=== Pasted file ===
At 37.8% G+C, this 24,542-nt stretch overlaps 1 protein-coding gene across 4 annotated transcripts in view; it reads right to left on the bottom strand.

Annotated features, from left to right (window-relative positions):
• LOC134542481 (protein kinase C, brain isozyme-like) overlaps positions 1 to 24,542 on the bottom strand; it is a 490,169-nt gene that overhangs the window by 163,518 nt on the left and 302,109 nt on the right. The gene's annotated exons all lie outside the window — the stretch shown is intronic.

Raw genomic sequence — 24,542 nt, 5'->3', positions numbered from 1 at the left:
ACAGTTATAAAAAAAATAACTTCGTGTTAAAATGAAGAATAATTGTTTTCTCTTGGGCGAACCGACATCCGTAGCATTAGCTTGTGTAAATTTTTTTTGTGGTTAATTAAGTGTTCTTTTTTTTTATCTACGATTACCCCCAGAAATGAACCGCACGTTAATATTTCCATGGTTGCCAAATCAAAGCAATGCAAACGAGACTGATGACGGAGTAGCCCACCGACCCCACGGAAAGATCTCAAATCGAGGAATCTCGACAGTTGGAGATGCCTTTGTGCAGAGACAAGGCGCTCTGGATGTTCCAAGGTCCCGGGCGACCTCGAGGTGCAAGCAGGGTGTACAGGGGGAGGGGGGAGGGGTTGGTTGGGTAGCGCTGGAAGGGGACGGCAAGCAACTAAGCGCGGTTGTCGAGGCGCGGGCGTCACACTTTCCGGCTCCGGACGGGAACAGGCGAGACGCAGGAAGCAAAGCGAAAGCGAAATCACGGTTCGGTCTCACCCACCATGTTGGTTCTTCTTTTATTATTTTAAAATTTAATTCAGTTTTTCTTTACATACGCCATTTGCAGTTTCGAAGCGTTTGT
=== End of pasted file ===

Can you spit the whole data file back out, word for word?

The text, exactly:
At 37.8% G+C, this 24,542-nt stretch overlaps 1 protein-coding gene across 4 annotated transcripts in view; it reads right to left on the bottom strand.

Annotated features, from left to right (window-relative positions):
• LOC134542481 (protein kinase C, brain isozyme-like) overlaps positions 1 to 24,542 on the bottom strand; it is a 490,169-nt gene that overhangs the window by 163,518 nt on the left and 302,109 nt on the right. The gene's annotated exons all lie outside the window — the stretch shown is intronic.

Raw genomic sequence — 24,542 nt, 5'->3', positions numbered from 1 at the left:
ACAGTTATAAAAAAAATAACTTCGTGTTAAAATGAAGAATAATTGTTTTCTCTTGGGCGAACCGACATCCGTAGCATTAGCTTGTGTAAATTTTTTTTGTGGTTAATTAAGTGTTCTTTTTTTTTATCTACGATTACCCCCAGAAATGAACCGCACGTTAATATTTCCATGGTTGCCAAATCAAAGCAATGCAAACGAGACTGATGACGGAGTAGCCCACCGACCCCACGGAAAGATCTCAAATCGAGGAATCTCGACAGTTGGAGATGCCTTTGTGCAGAGACAAGGCGCTCTGGATGTTCCAAGGTCCCGGGCGACCTCGAGGTGCAAGCAGGGTGTACAGGGGGAGGGGGGAGGGGTTGGTTGGGTAGCGCTGGAAGGGGACGGCAAGCAACTAAGCGCGGTTGTCGAGGCGCGGGCGTCACACTTTCCGGCTCCGGACGGGAACAGGCGAGACGCAGGAAGCAAAGCGAAAGCGAAATCACGGTTCGGTCTCACCCACCATGTTGGTTCTTCTTTTATTATTTTAAAATTTAATTCAGTTTTTCTTTACATACGCCATTTGCAGTTTCGAAGCGTTTGT